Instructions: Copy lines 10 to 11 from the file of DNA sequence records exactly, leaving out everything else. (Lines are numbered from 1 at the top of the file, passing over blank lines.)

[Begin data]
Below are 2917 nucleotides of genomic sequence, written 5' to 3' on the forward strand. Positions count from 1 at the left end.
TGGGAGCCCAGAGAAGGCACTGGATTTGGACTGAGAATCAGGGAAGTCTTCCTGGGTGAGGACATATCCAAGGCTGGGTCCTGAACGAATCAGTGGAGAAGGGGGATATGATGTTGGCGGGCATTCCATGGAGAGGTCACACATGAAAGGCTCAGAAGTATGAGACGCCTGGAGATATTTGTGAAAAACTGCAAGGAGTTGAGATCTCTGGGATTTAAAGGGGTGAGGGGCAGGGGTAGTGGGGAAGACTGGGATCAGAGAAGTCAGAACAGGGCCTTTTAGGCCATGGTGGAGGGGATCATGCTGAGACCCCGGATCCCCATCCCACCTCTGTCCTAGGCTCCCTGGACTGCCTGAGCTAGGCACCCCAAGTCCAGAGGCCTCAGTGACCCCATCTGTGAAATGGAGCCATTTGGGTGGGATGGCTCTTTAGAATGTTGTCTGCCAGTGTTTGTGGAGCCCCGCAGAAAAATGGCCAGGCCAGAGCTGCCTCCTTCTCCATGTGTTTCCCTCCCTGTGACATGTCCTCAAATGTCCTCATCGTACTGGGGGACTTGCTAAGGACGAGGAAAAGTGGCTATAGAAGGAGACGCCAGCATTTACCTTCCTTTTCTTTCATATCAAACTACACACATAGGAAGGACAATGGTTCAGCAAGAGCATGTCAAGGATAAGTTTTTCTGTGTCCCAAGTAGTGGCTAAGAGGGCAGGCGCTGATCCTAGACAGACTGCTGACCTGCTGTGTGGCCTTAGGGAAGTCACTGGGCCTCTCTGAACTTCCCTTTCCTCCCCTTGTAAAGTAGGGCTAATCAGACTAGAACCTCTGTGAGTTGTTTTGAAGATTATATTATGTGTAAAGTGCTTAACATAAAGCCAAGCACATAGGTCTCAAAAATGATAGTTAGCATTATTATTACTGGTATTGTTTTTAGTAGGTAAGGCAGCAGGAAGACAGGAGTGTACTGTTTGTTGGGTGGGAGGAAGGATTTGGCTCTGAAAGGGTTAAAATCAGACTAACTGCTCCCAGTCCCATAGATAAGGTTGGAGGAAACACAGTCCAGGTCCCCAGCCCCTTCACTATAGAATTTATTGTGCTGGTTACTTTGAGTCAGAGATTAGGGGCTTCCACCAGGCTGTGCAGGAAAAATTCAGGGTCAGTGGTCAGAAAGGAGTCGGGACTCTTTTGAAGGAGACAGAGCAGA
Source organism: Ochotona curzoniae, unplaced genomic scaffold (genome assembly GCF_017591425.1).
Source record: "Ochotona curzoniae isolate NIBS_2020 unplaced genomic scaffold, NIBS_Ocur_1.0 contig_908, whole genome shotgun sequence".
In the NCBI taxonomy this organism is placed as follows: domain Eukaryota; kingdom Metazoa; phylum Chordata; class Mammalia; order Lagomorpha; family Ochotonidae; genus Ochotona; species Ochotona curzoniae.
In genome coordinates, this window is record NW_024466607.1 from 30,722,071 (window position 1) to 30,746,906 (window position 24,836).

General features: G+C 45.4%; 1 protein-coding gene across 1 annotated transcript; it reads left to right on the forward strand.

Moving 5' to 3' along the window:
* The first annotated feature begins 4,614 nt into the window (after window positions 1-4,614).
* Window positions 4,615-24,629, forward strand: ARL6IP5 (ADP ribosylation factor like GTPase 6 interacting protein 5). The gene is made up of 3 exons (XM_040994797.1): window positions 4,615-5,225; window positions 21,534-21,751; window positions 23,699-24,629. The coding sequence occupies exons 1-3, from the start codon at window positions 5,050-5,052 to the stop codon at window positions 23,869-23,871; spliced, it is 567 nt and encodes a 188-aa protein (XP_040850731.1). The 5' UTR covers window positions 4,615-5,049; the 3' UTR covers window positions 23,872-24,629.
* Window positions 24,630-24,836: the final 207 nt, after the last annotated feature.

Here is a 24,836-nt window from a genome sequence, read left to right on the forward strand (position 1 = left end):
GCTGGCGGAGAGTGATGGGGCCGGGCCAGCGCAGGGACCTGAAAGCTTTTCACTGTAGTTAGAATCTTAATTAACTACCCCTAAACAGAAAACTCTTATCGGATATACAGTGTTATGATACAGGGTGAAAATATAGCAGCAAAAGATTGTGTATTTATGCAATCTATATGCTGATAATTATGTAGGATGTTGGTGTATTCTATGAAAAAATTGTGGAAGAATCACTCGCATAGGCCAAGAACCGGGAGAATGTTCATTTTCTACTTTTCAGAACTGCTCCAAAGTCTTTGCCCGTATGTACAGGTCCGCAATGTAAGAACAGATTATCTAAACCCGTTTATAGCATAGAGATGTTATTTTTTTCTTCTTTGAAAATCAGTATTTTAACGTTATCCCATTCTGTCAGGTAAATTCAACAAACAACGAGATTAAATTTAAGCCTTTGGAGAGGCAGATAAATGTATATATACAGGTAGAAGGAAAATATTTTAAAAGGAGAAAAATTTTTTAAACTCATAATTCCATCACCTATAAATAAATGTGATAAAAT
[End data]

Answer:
* Window positions 4,615-24,629, forward strand: ARL6IP5 (ADP ribosylation factor like GTPase 6 interacting protein 5). The gene is made up of 3 exons (XM_040994797.1): window positions 4,615-5,225; window positions 21,534-21,751; window positions 23,699-24,629. The coding sequence occupies exons 1-3, from the start codon at window positions 5,050-5,052 to the stop codon at window positions 23,869-23,871; spliced, it is 567 nt and encodes a 188-aa protein (XP_040850731.1). The 5' UTR covers window positions 4,615-5,049; the 3' UTR covers window positions 23,872-24,629.
* Window positions 24,630-24,836: the final 207 nt, after the last annotated feature.